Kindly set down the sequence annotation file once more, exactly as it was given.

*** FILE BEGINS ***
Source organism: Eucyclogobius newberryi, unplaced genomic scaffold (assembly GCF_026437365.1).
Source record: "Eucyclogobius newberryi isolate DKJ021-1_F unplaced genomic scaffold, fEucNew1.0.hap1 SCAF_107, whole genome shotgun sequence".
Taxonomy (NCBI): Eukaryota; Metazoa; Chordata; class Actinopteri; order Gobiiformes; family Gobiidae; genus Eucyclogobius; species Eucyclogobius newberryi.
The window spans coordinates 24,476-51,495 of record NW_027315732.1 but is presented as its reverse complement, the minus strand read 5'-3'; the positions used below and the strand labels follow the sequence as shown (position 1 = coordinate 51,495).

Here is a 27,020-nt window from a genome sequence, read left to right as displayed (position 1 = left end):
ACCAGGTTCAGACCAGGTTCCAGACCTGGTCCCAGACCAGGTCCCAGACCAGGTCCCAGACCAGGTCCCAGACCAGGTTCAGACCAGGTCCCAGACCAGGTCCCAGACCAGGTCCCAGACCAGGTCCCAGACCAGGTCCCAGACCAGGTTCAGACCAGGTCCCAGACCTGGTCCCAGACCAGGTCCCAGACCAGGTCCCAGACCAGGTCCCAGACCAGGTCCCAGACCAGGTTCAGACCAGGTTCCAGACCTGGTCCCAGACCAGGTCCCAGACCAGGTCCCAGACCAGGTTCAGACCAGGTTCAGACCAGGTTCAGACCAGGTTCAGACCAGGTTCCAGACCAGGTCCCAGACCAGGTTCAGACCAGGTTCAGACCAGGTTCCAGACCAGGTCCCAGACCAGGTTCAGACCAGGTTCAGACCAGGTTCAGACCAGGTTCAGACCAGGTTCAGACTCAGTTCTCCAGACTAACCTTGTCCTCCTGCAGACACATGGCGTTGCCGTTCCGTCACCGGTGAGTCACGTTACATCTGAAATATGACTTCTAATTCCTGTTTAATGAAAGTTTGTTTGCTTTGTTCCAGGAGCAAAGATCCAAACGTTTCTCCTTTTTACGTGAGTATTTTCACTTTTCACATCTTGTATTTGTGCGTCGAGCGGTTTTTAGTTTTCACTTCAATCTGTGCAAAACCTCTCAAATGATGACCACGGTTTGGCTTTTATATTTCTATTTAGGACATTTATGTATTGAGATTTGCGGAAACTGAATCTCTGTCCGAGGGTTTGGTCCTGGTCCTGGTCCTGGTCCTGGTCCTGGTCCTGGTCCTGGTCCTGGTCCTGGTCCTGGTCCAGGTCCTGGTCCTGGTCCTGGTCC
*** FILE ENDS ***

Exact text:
Source organism: Eucyclogobius newberryi, unplaced genomic scaffold (assembly GCF_026437365.1).
Source record: "Eucyclogobius newberryi isolate DKJ021-1_F unplaced genomic scaffold, fEucNew1.0.hap1 SCAF_107, whole genome shotgun sequence".
Taxonomy (NCBI): Eukaryota; Metazoa; Chordata; class Actinopteri; order Gobiiformes; family Gobiidae; genus Eucyclogobius; species Eucyclogobius newberryi.
The window spans coordinates 24,476-51,495 of record NW_027315732.1 but is presented as its reverse complement, the minus strand read 5'-3'; the positions used below and the strand labels follow the sequence as shown (position 1 = coordinate 51,495).

Here is a 27,020-nt window from a genome sequence, read left to right as displayed (position 1 = left end):
ACCAGGTTCAGACCAGGTTCCAGACCTGGTCCCAGACCAGGTCCCAGACCAGGTCCCAGACCAGGTCCCAGACCAGGTTCAGACCAGGTCCCAGACCAGGTCCCAGACCAGGTCCCAGACCAGGTCCCAGACCAGGTCCCAGACCAGGTTCAGACCAGGTCCCAGACCTGGTCCCAGACCAGGTCCCAGACCAGGTCCCAGACCAGGTCCCAGACCAGGTCCCAGACCAGGTTCAGACCAGGTTCCAGACCTGGTCCCAGACCAGGTCCCAGACCAGGTCCCAGACCAGGTTCAGACCAGGTTCAGACCAGGTTCAGACCAGGTTCAGACCAGGTTCCAGACCAGGTCCCAGACCAGGTTCAGACCAGGTTCAGACCAGGTTCCAGACCAGGTCCCAGACCAGGTTCAGACCAGGTTCAGACCAGGTTCAGACCAGGTTCAGACCAGGTTCAGACTCAGTTCTCCAGACTAACCTTGTCCTCCTGCAGACACATGGCGTTGCCGTTCCGTCACCGGTGAGTCACGTTACATCTGAAATATGACTTCTAATTCCTGTTTAATGAAAGTTTGTTTGCTTTGTTCCAGGAGCAAAGATCCAAACGTTTCTCCTTTTTACGTGAGTATTTTCACTTTTCACATCTTGTATTTGTGCGTCGAGCGGTTTTTAGTTTTCACTTCAATCTGTGCAAAACCTCTCAAATGATGACCACGGTTTGGCTTTTATATTTCTATTTAGGACATTTATGTATTGAGATTTGCGGAAACTGAATCTCTGTCCGAGGGTTTGGTCCTGGTCCTGGTCCTGGTCCTGGTCCTGGTCCTGGTCCTGGTCCTGGTCCTGGTCCTGGTCCAGGTCCTGGTCCTGGTCCTGGTCC